I waste a lot of time on Reddit shoveling through tired memes and reposted questions. But occasionally I will stumble upon a worthwhile piece of content. This comment from /u/Arthur_Dayne made me reevaluate my opinion on LeBron James:
LeBron has never gotten the adulation from Miami that he has from Cleveland, and why would he? Sure, he delivered two titles, but in Miami, LeBron’s just a piece of a well-oiled championship machine. In Cleveland, he was a savior. He fell from heaven into our lap. The stars aligned for us to get the boy grown down the road in Akron. He was the messiah. We were all witnesses.
Let’s be honest – Michael Jordan has never inspired the fanaticism that LeBron James managed to inspire in Cleveland. Kids wanted to “be Like Mike”. Michael Jordan was an icon and a brand. LeBron James was a religion.
The big one kept eluding him. It was fine. We’d get it in the end. We only wanted one. That’s the funny thing – LeBron went to South Beach and it was clear that he’d wanted to win multiple championships — to be Like Mike. Cleveland had only wanted him to win one.
And then… The Decision…
It’s now been 50 years since Cleveland’s won a professional sports championship. 50 Years. It’s been four years since the Decision. I recognized then – and I recognize now – that the decision LeBron James made was a great decision for him personally and professionally: he won his championships, he upgraded his help, and he got to live in Miami which is a great city from everything I’ve heard.
But that’s what makes it hurt so bad: LeBron left not because he was afraid, not because he was weak, and not because he was unhappy.
He left because Miami was a better team, a better fit, and a better location than Cleveland.
All Cleveland had to offer was worship and unconditional love. And in the end, that wasn’t worth as much to him as we thought. That’s what hurt the most.
The Cavaliers may be struggling at the moment, but LeBron’s return to Cleveland still makes sense. He has a chance at being the greatest player of all time, but LeBron will never have the most championships. Bill Russell’s eleven is an untouchable number in the modern era. Even Michael Jordan’s six seems out of reach, although LeBron believed that feat was possible when he came to Miami.
The Heat then proceeded to have one of the greatest four year stretches in league history but still walked away with only two championships:
2010-2011: The Big Three take time to build chemistry but are eventually able to pull together and make the NBA Finals. However, Dirk Nowitzki has a dominating athletic performance, and his teammates step up at the right times, ensuring the Mavs win the series 4-2.
2011-2012: This was the Heat’s most successful season, but Miami still faced two elimination games in the Easter Conference Finals against the Celtics. And while they beat the Thunder 4-1 in the Finals, LeBron must have believed Oklahoma City was going to improve over the next few years, not knowing James Harden would be traded to the Rockets during the offseason.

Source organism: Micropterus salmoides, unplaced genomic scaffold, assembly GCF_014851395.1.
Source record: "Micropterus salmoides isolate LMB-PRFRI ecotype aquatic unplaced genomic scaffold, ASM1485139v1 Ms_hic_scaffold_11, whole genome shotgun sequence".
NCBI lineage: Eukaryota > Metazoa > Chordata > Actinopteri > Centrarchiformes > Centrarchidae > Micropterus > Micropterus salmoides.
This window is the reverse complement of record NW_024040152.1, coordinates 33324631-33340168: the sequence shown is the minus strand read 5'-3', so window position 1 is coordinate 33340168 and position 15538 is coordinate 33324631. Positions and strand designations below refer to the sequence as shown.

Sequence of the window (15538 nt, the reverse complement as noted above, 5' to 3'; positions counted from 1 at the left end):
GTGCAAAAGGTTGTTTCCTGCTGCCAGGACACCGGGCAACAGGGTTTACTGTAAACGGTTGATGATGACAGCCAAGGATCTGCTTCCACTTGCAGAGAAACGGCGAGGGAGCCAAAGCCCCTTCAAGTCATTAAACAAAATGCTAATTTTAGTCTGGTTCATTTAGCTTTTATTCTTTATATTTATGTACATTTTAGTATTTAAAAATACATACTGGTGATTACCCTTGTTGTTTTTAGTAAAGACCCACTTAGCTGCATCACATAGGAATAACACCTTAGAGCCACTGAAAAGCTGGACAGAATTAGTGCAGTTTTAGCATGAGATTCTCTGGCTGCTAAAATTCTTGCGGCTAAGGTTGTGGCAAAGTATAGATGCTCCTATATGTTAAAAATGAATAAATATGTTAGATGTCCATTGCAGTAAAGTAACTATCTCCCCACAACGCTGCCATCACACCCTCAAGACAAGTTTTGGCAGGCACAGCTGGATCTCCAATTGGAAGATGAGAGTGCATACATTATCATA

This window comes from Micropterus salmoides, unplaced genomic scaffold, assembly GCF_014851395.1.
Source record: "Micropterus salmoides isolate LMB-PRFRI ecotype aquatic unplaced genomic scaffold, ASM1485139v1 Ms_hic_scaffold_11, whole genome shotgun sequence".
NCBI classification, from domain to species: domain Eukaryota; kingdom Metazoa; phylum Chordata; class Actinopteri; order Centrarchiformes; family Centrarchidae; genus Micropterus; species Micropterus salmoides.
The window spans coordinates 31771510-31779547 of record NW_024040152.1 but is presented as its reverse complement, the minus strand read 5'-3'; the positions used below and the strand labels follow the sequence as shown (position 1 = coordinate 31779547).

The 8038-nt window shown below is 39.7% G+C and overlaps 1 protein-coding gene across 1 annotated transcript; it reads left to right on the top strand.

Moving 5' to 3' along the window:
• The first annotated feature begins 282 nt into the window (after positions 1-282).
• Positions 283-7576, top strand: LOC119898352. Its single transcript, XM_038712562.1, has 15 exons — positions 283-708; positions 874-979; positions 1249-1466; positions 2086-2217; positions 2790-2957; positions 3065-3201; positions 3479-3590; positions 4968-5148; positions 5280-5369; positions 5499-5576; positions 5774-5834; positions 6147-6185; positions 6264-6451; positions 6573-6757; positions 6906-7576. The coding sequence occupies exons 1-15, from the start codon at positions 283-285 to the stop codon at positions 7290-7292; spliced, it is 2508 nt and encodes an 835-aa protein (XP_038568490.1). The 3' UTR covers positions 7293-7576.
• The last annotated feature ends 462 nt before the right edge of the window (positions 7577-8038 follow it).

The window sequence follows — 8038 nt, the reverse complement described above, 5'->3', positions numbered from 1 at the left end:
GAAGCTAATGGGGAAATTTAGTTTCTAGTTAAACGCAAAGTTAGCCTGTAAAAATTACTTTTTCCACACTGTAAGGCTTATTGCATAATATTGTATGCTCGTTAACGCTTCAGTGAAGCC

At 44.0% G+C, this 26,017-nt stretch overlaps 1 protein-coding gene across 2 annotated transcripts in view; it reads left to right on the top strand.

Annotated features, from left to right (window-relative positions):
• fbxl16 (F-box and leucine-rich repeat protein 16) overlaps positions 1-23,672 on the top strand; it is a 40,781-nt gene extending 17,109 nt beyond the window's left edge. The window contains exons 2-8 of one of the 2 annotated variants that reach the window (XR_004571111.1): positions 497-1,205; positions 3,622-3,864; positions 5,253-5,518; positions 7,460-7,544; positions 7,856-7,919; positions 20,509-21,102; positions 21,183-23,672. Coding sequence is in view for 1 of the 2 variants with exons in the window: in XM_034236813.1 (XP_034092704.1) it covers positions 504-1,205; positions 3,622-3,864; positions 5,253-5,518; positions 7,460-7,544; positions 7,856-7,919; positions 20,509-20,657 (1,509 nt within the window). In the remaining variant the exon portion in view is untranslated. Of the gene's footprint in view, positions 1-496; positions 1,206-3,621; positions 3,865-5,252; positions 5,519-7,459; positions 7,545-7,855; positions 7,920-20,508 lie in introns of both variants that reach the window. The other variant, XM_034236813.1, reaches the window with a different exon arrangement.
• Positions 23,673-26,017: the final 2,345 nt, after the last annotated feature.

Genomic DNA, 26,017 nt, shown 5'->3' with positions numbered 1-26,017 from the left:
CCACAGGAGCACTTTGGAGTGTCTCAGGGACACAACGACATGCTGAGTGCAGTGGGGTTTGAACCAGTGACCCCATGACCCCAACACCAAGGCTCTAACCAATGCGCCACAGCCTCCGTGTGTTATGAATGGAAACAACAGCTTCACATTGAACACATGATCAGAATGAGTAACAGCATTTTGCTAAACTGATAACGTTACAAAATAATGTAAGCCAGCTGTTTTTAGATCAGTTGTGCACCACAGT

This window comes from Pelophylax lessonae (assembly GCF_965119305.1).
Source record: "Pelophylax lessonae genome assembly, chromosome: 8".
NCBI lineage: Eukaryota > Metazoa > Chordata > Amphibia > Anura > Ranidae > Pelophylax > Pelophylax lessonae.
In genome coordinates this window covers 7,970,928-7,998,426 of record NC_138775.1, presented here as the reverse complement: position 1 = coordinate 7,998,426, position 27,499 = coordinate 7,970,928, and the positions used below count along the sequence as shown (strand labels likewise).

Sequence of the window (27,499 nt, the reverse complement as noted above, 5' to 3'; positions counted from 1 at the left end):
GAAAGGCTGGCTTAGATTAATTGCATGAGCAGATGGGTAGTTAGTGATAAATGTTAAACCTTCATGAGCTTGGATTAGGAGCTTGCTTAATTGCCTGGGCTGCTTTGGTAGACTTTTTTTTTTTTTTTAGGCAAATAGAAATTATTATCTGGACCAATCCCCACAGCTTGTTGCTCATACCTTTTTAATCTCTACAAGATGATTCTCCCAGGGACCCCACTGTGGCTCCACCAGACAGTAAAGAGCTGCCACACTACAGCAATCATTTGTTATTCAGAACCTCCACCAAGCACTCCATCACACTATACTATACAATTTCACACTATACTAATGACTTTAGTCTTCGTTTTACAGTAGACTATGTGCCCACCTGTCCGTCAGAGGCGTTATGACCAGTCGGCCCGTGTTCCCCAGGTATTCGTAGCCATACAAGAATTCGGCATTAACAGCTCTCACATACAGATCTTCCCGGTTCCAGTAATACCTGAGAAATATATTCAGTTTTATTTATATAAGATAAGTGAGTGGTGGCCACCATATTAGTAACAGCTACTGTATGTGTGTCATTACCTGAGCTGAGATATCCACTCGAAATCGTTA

2012-2013: The Heat were saved by Ray Allen’s Game 6 3-pointer against the Spurs. No championship team has ever come closer to losing their title.
2013-2014: In a rematch against the Spurs, this time Miami is destroyed. LeBron sees that the Heat are getting older, and the team will not improve.
Despite all of his talent and the spectacular team built around him, LeBron could have walked away from Miami with zero titles if events had occurred a little differently in 2012 and 2013. He is not getting another four rings.
But fortunately for LeBron, not all titles are equal. The Rockets’ two championships have asterisks next to them because they happened during Michael Jordan’s first retirement. Boston’s 2008 title, their first in over two decades, was more important than their 1963 one, which was Bill Russell and Red Auerbach’s sixth.
Right now there are two possible championships that would mean the most: 1) the New York Knicks winning their first title in over four decades and 2) the Cleveland Cavaliers winning their first championship ever. /u/Arthur_Dayne is right. Cleveland only needs one title, and LeBron can bring that to his hometown.
Tom Brady, Michael Jordan, and Bill Russell are some of the greatest athletes ever, but is it just a coincidence that they worked with Bill Belichick, Phil Jackson, and Red Auerbach, some of the greatest coaches ever? Maybe those coaches are overrated. Maybe those players are overrated. Or maybe top players can create great situations around them, but the requirement to do so is to pick the team with the best opportunities and ignore your hometown ties.
LeBron did so in Miami but has now rejected that deal. Cleveland may have been a better opportunity than Miami at the time of his second decision, but the Cavs are hardly ideal. Kyrie Irving and Kevin Love have never taken their franchises to the playoffs. Cleveland has had little to no success with coaching or general managing.
But LeBron ignored the problems and risks because he knows that legacy is written in stories, not numbers. Wilt Chamberlain has The Hundred Point Game. Jordan has The Shot and The Flu Game. LeBron has The Decision and hopefully one day The Redemption.